As he turned the corner towards Lowpoint, a sudden terrible roar blasted through the city and overwhelmed him. He stumbled in surprise and fright as the deep scream cascaded over him. Even his bones seemed to shake for a second.
Jerack had heard the howl of a drake before and seen their tracks out in the forest but he had never seen one face to face. Few people had and lived.
With a shiver of dread he realized that this drake sounded very close and very large. He paused in his run. Did he really want to head towards the beast? He had no choice though; he had get his father to safety.
He was startled by a unexpected bang. The sound of buildings being torn apart and collapsing rubble exploded over him. Screams of horror and pain quickly followed.
With a start Jerack realized people were dying. The very idea shocked him; he had never been around much violence. Then an unexpected splash of color up against a nearby wall caught his eye.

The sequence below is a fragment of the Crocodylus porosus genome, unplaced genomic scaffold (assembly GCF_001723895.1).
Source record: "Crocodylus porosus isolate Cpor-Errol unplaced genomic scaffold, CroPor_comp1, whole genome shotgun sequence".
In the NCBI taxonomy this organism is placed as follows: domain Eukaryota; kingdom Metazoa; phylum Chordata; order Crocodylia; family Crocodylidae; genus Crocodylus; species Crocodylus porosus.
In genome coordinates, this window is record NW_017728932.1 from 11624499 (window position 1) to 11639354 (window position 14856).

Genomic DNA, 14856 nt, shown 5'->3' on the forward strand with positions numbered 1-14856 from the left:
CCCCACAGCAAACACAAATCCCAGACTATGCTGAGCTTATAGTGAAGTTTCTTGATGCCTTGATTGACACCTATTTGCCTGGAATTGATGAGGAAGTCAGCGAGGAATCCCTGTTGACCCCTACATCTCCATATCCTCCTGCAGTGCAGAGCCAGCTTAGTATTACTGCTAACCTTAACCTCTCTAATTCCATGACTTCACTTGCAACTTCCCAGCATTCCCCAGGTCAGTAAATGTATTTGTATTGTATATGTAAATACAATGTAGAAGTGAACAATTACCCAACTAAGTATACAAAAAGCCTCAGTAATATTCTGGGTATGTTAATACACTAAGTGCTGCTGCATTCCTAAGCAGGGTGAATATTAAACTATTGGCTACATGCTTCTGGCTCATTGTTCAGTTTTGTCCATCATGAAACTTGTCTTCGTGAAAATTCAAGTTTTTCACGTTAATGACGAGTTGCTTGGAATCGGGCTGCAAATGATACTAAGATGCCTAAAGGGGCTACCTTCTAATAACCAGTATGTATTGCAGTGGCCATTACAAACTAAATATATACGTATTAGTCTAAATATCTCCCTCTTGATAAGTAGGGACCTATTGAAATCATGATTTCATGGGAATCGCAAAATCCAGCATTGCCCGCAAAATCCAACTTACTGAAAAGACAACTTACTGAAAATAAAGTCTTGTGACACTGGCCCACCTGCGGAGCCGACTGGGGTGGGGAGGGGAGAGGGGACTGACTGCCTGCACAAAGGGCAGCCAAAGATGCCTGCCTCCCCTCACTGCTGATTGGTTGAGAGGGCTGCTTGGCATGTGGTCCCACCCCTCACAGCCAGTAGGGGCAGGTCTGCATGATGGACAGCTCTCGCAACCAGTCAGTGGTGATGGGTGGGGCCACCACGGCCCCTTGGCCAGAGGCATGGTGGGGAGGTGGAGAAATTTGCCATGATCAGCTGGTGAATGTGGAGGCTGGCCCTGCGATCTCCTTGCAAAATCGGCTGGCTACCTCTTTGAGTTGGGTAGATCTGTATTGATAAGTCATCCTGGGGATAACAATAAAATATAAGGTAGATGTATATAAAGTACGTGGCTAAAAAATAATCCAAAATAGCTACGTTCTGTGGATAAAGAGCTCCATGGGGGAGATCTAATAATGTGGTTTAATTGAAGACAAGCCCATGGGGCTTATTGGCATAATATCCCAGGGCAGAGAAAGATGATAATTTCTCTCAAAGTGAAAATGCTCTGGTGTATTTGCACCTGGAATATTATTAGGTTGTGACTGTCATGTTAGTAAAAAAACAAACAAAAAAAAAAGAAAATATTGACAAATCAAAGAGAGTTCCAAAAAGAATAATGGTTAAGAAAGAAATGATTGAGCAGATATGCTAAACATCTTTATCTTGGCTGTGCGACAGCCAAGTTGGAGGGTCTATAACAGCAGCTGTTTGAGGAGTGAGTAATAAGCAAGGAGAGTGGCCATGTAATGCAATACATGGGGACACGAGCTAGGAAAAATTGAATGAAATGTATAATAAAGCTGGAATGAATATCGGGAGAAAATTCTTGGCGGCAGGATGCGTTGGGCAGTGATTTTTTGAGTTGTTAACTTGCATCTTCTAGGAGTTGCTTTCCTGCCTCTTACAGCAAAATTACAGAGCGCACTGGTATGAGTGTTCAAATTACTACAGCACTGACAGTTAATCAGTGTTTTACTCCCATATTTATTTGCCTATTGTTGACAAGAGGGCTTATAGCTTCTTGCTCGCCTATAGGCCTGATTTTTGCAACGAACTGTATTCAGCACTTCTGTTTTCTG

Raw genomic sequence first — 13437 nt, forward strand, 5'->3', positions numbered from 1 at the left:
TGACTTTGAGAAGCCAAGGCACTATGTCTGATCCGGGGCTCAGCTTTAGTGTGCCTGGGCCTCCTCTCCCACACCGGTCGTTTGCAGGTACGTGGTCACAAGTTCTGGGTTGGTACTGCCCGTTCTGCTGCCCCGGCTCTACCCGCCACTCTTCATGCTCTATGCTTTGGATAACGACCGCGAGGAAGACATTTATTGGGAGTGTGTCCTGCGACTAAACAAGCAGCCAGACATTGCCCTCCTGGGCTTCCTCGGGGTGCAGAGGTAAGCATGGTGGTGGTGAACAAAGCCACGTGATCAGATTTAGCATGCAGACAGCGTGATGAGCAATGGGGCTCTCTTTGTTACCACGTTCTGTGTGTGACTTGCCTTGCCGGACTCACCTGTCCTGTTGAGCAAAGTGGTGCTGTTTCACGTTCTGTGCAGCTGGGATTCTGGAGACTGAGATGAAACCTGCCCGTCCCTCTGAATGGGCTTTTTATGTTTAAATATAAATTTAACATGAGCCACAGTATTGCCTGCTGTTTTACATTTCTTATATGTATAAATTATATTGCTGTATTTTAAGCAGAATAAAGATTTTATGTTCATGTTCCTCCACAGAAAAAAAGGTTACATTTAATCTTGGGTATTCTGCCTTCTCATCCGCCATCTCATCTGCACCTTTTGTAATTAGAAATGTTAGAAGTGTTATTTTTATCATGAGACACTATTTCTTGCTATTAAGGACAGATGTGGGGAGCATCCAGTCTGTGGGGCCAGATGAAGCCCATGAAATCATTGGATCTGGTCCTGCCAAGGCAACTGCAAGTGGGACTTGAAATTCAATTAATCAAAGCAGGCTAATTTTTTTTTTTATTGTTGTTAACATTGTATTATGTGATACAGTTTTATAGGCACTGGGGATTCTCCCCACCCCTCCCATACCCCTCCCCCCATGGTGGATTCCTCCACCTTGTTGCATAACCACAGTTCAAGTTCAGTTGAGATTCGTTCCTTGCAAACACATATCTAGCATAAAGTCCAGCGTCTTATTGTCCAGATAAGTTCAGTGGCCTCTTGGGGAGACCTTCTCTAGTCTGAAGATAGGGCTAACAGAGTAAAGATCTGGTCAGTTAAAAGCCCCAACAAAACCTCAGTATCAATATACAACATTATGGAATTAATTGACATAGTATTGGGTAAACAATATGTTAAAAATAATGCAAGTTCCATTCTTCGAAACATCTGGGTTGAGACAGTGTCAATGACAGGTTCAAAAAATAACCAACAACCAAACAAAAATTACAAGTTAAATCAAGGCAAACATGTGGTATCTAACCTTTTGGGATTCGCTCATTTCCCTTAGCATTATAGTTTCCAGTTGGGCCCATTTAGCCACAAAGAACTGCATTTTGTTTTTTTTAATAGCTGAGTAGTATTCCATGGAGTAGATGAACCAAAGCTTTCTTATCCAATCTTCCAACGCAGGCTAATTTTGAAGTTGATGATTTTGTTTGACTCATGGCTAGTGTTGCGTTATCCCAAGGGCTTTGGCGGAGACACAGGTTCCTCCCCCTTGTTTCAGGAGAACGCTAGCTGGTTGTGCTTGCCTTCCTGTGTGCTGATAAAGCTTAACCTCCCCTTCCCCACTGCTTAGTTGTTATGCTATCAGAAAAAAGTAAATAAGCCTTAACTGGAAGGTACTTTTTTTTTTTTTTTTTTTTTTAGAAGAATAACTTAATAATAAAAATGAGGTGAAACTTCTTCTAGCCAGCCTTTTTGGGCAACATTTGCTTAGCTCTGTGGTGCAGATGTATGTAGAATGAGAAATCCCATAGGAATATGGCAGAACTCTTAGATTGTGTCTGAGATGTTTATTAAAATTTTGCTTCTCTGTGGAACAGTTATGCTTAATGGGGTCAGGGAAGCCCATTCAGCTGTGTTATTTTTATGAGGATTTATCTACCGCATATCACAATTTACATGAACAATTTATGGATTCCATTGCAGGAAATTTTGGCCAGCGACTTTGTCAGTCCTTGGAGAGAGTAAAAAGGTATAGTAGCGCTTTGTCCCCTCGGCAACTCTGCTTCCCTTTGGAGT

It was a shredded corpse. Its blue guardsman uniform and the crimson blood dripping from its ripped open stomach were the source of the vivid colors that had attracted his attention.
Jerack froze and gagged. Desperately he tried not to vomit. Looking about he spotted another discarded human body and then another. His eyes went wide with fear and he choked painfully as he spewed vomit onto the snow at his feet uncontrollably.
What was going on here? The terrible scene before him made no sense. He felt sick. Even a large drake shouldn’t be this big of a problem for the guards, and it certainly shouldn’t be crushing buildings! Jerack began to twitch and go pale as he panicked. He shouldn’t be here!
Suddenly, he heard more screams from alarmingly close by. His head jerked to the right to see a small group of people run past him. They were a man and a woman clutching a small child to her breast; a family.
The terror on their faces was plain and struck Jerack hard, drawing out his own fear. They weren’t even dressed for the weather. Something dreadful must have driven them from their home without giving them any time to plan whatsoever. He couldn’t even imagine…
Jerack was terrified now. He wanted to continue on, but he couldn’t take another step forward no matter how hard he tried. He was frozen in fear, and it shamed him deeply.